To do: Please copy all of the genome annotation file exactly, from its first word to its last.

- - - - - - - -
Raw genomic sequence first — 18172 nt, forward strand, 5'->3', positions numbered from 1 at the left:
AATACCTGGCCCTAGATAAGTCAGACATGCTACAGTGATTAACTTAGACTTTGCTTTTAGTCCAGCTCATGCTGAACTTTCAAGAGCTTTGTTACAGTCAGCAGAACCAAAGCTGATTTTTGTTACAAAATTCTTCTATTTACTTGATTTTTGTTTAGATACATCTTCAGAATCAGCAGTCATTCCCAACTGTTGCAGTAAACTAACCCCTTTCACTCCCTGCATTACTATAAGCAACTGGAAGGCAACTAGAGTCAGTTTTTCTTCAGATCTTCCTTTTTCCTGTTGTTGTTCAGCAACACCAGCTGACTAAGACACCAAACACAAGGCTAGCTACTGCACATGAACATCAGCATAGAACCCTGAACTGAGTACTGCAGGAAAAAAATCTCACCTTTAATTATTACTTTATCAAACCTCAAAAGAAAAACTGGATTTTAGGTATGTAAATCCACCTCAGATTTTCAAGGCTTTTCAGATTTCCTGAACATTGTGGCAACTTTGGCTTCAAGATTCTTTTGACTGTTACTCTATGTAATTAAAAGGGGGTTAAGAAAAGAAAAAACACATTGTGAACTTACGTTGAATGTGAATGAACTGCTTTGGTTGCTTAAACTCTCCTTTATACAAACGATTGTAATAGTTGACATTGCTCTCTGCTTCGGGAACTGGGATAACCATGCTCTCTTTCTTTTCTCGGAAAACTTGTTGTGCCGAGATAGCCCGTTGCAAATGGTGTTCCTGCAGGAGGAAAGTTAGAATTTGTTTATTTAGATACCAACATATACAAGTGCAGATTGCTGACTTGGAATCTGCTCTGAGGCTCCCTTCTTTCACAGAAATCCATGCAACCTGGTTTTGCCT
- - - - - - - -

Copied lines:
Raw genomic sequence first — 18172 nt, forward strand, 5'->3', positions numbered from 1 at the left:
AATACCTGGCCCTAGATAAGTCAGACATGCTACAGTGATTAACTTAGACTTTGCTTTTAGTCCAGCTCATGCTGAACTTTCAAGAGCTTTGTTACAGTCAGCAGAACCAAAGCTGATTTTTGTTACAAAATTCTTCTATTTACTTGATTTTTGTTTAGATACATCTTCAGAATCAGCAGTCATTCCCAACTGTTGCAGTAAACTAACCCCTTTCACTCCCTGCATTACTATAAGCAACTGGAAGGCAACTAGAGTCAGTTTTTCTTCAGATCTTCCTTTTTCCTGTTGTTGTTCAGCAACACCAGCTGACTAAGACACCAAACACAAGGCTAGCTACTGCACATGAACATCAGCATAGAACCCTGAACTGAGTACTGCAGGAAAAAAATCTCACCTTTAATTATTACTTTATCAAACCTCAAAAGAAAAACTGGATTTTAGGTATGTAAATCCACCTCAGATTTTCAAGGCTTTTCAGATTTCCTGAACATTGTGGCAACTTTGGCTTCAAGATTCTTTTGACTGTTACTCTATGTAATTAAAAGGGGGTTAAGAAAAGAAAAAACACATTGTGAACTTACGTTGAATGTGAATGAACTGCTTTGGTTGCTTAAACTCTCCTTTATACAAACGATTGTAATAGTTGACATTGCTCTCTGCTTCGGGAACTGGGATAACCATGCTCTCTTTCTTTTCTCGGAAAACTTGTTGTGCCGAGATAGCCCGTTGCAAATGGTGTTCCTGCAGGAGGAAAGTTAGAATTTGTTTATTTAGATACCAACATATACAAGTGCAGATTGCTGACTTGGAATCTGCTCTGAGGCTCCCTTCTTTCACAGAAATCCATGCAACCTGGTTTTGCCT